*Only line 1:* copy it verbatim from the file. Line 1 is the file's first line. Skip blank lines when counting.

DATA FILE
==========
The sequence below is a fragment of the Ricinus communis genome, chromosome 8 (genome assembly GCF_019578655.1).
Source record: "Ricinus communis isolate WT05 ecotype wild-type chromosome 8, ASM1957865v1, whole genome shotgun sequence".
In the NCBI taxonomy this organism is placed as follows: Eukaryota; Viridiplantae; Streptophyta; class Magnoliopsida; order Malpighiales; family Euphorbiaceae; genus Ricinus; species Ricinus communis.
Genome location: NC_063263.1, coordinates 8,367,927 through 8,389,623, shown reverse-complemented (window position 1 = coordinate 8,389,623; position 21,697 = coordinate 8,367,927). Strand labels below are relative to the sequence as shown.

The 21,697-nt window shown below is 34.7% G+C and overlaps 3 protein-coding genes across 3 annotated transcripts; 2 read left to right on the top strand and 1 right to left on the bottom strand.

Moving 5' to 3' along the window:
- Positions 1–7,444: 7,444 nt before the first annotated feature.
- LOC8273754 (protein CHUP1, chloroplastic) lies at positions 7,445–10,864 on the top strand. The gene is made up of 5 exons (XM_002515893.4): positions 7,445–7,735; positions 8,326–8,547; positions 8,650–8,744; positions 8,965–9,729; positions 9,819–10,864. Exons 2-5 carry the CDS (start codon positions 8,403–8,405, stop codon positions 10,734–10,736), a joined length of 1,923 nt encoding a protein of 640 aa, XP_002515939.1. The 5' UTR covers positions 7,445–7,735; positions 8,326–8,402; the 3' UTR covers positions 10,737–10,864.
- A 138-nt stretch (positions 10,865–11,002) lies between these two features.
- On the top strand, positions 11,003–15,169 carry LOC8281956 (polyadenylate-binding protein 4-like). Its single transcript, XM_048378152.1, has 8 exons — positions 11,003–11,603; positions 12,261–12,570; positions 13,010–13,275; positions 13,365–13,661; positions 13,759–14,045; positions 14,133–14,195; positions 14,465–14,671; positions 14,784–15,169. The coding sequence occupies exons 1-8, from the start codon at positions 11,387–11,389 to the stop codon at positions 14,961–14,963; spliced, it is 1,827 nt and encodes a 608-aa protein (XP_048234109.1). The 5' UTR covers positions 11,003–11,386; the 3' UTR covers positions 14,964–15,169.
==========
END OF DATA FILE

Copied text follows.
The sequence below is a fragment of the Ricinus communis genome, chromosome 8 (genome assembly GCF_019578655.1).